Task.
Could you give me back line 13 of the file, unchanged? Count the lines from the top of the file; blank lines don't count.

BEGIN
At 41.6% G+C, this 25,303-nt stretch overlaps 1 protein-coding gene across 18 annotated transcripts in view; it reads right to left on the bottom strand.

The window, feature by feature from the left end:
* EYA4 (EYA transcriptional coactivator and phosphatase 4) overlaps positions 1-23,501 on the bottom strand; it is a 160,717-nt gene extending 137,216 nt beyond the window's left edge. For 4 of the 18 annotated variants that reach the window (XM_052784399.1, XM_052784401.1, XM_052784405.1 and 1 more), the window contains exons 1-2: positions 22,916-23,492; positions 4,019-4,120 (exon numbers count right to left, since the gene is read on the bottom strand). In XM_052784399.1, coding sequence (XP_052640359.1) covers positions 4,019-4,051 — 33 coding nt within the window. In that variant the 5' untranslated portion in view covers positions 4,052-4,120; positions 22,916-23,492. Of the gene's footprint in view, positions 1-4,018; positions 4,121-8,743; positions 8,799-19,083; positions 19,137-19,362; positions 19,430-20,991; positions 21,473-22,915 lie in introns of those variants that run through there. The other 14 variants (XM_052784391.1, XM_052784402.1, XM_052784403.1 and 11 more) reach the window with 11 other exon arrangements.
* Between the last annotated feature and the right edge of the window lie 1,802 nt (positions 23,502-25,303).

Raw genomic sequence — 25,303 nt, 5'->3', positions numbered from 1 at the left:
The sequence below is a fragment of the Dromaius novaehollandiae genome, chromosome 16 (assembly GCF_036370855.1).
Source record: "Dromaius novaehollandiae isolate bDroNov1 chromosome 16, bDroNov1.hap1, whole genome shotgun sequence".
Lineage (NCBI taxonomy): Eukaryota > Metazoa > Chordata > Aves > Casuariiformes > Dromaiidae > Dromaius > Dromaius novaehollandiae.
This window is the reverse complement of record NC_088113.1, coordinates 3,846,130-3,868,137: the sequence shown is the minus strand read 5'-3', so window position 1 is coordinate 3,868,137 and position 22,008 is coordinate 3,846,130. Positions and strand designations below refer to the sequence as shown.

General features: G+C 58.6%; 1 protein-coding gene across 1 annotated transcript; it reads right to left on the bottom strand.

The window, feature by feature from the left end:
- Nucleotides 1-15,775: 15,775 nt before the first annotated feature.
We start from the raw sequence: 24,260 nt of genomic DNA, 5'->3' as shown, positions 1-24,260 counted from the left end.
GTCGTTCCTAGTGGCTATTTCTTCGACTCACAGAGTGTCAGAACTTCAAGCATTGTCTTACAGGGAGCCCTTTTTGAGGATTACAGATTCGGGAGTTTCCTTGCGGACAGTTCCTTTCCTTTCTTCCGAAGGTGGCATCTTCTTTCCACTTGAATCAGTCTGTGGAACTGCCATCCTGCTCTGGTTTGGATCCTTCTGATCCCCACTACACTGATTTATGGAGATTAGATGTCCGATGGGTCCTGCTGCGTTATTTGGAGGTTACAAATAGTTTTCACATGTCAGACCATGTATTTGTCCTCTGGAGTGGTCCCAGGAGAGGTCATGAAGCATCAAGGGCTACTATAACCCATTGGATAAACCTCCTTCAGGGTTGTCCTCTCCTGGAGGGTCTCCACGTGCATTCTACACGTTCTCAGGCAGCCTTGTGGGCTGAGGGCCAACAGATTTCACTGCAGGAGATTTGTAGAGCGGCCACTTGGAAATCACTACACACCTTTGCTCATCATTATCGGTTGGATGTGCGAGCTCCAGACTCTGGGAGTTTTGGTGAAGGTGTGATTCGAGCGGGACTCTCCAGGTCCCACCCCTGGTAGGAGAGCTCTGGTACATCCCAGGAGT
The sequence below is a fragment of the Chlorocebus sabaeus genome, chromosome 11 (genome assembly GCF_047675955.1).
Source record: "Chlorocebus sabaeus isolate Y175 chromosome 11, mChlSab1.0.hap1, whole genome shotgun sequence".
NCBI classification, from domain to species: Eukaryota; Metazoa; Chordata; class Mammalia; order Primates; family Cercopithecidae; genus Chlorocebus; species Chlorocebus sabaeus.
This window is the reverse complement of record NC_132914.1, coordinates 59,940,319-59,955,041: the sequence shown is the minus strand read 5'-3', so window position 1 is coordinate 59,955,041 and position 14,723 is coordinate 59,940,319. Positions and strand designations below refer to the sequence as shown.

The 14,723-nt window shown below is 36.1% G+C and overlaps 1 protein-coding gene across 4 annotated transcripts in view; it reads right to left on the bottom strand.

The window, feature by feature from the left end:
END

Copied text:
We start from the raw sequence: 24,260 nt of genomic DNA, 5'->3' as shown, positions 1-24,260 counted from the left end.